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Acta Crystallogr Sect E Struct Rep Online. 2010 May 1; 66(Pt 5): o1058.
Published online 2010 April 14. doi:  10.1107/S1600536810012341
PMCID: PMC2979297

2-Hydroxy­amino-2-oxoacetohydrazide

Abstract

In the title compound, C2H5N3O3, the hydroxamic group adopts an anti orientation with respect to the hydrazide group. In the crystal, mol­ecules are connected by N—H(...)O and O—H(...)N hydrogen bonds into zigzag chains along the c axis.

Related literature

For hydroxamic acids in biological chemistry, see: Kaczka et al. (1962 [triangle]); Komatsu et al. (2001 [triangle]). For the use of hydroxamic acids as strong chelating agents, see: Dobosz et al. (1999 [triangle]); Świątek-Kozłowska et al. (2000 [triangle]). For hydroxamic acids as the basis for the synthesis of metallacrowns compounds, see: Bodwin et al. (2001 [triangle]); Gumienna-Kontecka et al. (2007 [triangle]). For related structures, see: Sliva et al. (1997a [triangle],b [triangle]); Mokhir et al. (2002 [triangle]); Fritsky et al. (2006 [triangle]); Moroz et al. (2008 [triangle]).

An external file that holds a picture, illustration, etc.
Object name is e-66-o1058-scheme1.jpg

Experimental

Crystal data

  • C2H5N3O3
  • M r = 119.09
  • Monoclinic, An external file that holds a picture, illustration, etc.
Object name is e-66-o1058-efi1.jpg
  • a = 9.3968 (7) Å
  • b = 3.6728 (2) Å
  • c = 12.7510 (8) Å
  • β = 95.598 (5)°
  • V = 437.97 (5) Å3
  • Z = 4
  • Mo Kα radiation
  • μ = 0.17 mm−1
  • T = 77 K
  • 0.12 × 0.10 × 0.07 mm

Data collection

  • Bruker APEXII diffractometer
  • Absorption correction: multi-scan (SADABS; Sheldrick, 2008 [triangle]) T min = 0.980, T max = 0.988
  • 1149 measured reflections
  • 445 independent reflections
  • 404 reflections with I > 2σ(I)
  • R int = 0.021

Refinement

  • R[F 2 > 2σ(F 2)] = 0.032
  • wR(F 2) = 0.077
  • S = 1.06
  • 445 reflections
  • 74 parameters
  • 3 restraints
  • H-atom parameters constrained
  • Δρmax = 0.19 e Å−3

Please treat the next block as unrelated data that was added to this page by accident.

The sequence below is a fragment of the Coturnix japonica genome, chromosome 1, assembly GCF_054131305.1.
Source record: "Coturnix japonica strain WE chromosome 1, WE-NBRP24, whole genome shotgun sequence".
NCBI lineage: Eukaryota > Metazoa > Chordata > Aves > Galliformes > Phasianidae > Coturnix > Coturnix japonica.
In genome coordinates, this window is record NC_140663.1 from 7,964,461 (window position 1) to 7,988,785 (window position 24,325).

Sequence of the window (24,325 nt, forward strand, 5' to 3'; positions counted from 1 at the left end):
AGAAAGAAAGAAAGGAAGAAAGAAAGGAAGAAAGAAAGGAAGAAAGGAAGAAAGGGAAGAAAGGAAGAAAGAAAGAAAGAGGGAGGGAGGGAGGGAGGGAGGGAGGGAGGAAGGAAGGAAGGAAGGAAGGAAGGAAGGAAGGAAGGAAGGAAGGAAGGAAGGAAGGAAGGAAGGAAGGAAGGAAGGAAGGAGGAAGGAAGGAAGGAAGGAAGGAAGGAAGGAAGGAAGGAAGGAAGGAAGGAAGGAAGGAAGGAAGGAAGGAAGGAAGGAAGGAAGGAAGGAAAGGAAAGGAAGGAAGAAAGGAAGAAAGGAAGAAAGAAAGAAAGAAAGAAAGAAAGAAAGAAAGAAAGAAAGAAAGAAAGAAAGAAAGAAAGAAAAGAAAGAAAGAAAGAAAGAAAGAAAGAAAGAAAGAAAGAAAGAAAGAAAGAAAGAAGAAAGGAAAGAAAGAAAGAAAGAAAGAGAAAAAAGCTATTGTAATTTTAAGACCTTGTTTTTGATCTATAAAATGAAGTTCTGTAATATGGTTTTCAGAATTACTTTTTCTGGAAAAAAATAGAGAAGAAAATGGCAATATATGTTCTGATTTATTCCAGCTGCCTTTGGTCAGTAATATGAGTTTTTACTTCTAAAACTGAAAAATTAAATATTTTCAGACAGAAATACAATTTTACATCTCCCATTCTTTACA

• Δρmin = −0.20 e Å−3

Data collection: APEX2 (Bruker, 2007 [triangle]); cell refinement: SAINT (Bruker, 2007 [triangle]); data reduction: SAINT; program(s) used to solve structure: SHELXS97 (Sheldrick, 2008 [triangle]); program(s) used to refine structure: SHELXL97 (Sheldrick, 2008 [triangle]); molecular graphics: ORTEP-3 for Windows (Farrugia, 1999 [triangle]); software used to prepare material for publication: SHELXL97.

Table 1
Hydrogen-bond geometry (Å, °)

Supplementary Material

Crystal structure: contains datablocks I, global. DOI: 10.1107/S1600536810012341/jh2142sup1.cif

Structure factors: contains datablocks I. DOI: 10.1107/S1600536810012341/jh2142Isup2.hkl

Additional supplementary materials: crystallographic information; 3D view; checkCIF report

Acknowledgments

The authors thank the Ministry of Education and Science of Ukraine for financial support (grant No. F28/241–2009). We are grateful to Professor Igor O. Fritsky and Dr Yurii S. Moroz for helpful discussions.

supplementary crystallographic information

Comment

Hydroxamic acids represent an important class of chelating agents and recently have been used for synthesis of metallocrown compounds (Dobosz et al., 1999; Świątek-Kozłowska et al., 2000; Bodwin et al., 2001; Gumienna-Kontecka et al., 2007). Besides, it is known that hydroxamic acids can act as inhibitors of enzymes as well as promising antitumor agents (Kaczka et al.,1962; Komatsu et al., 2001). Therefore, study of new hydroxamic acids is timely and important research topic. As a part of our on-going work, we report the structure of the title compound (1), which comprises several groups capable to form hydrogen bond interactions.